Superintendents at insane asylums had every incentive to cure patients, since high cure rates brought both prestige and validation to their institutions. This is one reason that they urged families to get their loved ones into an asylum quickly, before the mental illness became established and more difficult to alleviate or cure. Continue reading

Facebooktwittergoogle_pluspinterestlinkedintumblr

What Do You Learn?

Female Patient (West Riding Pauper Lunatic Asylum)

Female Patient (West Riding Pauper Lunatic Asylum)

Modern researchers sometimes pass judgment on whether or not a person should have been committed to an insane asylum–but It isn’t always an easy call. Reading patient notes can lead one to believe that disruptiveness rather than insanity caused a commitment (see last post), or that patients were committed for conditions that we realize today have nothing to do with insanity, such as epilepsy. Continue reading

Facebooktwittergoogle_pluspinterestlinkedintumblr

So Easy to Leave

Southwestern Lunatic Asylum, Marion, Virginia

Southwestern Lunatic Asylum, Marion, Virginia

Certain patients with mental illness were more difficult to manage than others, and families often grew tired of coping with a disruptive member who perhaps drained them physically and emotionally. An asylum offered a wonderful solution to the problem, and some families were quick to leave a relative at one and never look back. Continue reading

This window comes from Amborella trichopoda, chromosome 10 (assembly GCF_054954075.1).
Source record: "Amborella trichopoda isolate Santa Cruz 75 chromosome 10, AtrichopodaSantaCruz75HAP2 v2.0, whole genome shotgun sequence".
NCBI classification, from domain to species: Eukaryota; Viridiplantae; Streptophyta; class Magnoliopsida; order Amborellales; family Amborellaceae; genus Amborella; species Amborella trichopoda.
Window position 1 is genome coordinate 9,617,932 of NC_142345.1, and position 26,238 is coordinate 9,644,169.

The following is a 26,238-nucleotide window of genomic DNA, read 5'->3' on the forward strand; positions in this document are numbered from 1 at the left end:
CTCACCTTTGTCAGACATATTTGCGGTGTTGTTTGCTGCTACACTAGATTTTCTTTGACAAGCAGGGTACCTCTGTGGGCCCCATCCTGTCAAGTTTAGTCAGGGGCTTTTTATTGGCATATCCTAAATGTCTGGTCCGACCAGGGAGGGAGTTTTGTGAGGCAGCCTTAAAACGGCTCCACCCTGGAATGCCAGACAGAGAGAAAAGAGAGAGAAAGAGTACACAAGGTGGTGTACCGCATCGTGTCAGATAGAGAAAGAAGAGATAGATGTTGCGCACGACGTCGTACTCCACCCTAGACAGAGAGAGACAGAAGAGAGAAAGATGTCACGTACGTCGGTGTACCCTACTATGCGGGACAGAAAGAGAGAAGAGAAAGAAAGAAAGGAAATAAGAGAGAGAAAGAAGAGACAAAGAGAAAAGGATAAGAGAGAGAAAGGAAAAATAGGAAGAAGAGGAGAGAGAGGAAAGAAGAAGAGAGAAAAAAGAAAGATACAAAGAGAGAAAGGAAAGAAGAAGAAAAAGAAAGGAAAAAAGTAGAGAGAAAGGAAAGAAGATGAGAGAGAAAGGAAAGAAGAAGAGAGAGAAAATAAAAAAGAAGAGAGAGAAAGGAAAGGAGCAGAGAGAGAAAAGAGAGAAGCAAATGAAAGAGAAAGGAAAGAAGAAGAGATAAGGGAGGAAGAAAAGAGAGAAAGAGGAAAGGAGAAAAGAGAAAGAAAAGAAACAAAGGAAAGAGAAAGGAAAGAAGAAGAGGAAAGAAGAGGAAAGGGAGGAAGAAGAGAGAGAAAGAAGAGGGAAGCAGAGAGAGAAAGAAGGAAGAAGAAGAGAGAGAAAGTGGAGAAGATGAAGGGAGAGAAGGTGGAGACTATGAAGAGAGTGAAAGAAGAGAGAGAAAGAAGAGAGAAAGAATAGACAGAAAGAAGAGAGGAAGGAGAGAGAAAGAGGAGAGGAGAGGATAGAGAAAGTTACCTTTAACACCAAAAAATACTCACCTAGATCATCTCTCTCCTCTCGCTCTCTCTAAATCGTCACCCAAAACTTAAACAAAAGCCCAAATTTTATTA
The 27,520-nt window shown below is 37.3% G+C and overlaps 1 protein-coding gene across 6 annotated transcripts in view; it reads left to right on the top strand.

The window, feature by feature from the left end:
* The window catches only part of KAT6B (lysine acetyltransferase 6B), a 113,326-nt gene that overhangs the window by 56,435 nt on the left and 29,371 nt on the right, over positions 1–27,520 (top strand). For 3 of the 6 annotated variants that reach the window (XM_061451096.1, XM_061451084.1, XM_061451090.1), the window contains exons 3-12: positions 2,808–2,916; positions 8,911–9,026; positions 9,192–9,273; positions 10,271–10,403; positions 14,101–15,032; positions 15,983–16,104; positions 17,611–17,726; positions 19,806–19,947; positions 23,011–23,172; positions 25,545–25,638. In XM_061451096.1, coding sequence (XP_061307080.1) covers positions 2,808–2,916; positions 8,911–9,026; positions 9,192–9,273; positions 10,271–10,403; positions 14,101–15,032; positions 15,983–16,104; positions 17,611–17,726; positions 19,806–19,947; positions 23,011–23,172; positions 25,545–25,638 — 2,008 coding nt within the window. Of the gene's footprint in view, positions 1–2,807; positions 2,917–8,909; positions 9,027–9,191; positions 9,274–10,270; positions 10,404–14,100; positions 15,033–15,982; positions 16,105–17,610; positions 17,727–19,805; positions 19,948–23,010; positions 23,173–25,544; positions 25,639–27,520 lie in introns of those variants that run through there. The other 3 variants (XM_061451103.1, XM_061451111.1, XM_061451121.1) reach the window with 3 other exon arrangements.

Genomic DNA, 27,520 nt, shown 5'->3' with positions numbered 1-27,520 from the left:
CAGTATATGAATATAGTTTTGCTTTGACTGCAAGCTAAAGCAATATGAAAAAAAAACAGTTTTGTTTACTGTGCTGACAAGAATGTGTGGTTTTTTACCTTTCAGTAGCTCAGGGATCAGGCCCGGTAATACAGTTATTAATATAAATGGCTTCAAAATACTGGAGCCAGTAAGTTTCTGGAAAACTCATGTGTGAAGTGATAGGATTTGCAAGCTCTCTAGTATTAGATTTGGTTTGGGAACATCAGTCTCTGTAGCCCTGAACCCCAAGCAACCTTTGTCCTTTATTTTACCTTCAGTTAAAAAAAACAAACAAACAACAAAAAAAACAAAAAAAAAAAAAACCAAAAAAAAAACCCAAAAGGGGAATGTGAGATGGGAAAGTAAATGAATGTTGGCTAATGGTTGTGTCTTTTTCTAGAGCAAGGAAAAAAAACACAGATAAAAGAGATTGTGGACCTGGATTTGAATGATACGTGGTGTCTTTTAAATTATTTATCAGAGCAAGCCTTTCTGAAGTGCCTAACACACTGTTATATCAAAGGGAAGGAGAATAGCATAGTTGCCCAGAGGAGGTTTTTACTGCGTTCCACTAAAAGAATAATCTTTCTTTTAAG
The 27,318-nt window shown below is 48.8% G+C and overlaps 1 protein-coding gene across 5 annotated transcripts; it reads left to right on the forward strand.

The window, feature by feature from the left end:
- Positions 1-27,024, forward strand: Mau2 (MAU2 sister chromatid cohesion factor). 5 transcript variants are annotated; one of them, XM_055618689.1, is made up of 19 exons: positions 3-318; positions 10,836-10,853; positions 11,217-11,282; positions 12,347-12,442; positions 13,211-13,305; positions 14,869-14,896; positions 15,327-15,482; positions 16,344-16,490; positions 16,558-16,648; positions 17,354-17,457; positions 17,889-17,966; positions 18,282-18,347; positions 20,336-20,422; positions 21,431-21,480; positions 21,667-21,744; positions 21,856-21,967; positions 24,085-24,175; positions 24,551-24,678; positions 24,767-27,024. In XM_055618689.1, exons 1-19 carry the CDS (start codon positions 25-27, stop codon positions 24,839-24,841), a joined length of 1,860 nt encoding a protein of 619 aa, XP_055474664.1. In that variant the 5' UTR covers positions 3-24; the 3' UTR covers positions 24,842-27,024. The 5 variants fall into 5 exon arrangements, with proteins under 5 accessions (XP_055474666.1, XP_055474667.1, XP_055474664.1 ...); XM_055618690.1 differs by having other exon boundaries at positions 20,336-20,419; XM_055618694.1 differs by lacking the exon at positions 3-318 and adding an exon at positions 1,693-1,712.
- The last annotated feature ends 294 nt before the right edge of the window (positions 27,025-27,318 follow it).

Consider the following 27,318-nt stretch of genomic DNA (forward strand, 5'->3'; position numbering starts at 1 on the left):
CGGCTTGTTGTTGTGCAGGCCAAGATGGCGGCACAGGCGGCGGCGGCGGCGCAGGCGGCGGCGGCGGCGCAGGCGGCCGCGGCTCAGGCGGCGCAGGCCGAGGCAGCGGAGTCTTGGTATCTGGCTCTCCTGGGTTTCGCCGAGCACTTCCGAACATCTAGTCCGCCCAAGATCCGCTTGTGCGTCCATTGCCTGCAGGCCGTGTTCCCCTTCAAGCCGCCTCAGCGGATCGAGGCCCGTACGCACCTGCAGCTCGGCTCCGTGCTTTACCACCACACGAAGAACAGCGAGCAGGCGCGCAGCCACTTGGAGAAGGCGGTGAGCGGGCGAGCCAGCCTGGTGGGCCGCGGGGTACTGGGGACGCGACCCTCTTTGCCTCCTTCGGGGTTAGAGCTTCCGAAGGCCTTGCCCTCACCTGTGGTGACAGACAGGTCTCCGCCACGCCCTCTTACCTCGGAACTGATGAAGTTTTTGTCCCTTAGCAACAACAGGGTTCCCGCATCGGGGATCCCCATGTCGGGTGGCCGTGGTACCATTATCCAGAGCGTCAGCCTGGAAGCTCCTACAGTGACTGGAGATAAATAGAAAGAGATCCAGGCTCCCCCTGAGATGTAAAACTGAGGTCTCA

Facebooktwittergoogle_pluspinterestlinkedintumblr

Harvest at the Asylum

Western North Carolina Insane Asylum

Western North Carolina Insane Asylum

Non-urban communities had always held the harvest season in high esteem: good crops meant sufficient food for the winter; there was satisfaction in seeing hard work pay off; and perhaps not least, harvest meant an end to the constant labor involved with maintaining a healthy garden. Continue reading

Facebooktwittergoogle_pluspinterestlinkedintumblr

A Look at Asylum Food

Southwestern Lunatic Asylum, early 1890s, courtesy East Tennessee State University Department of Sociology and Anthropology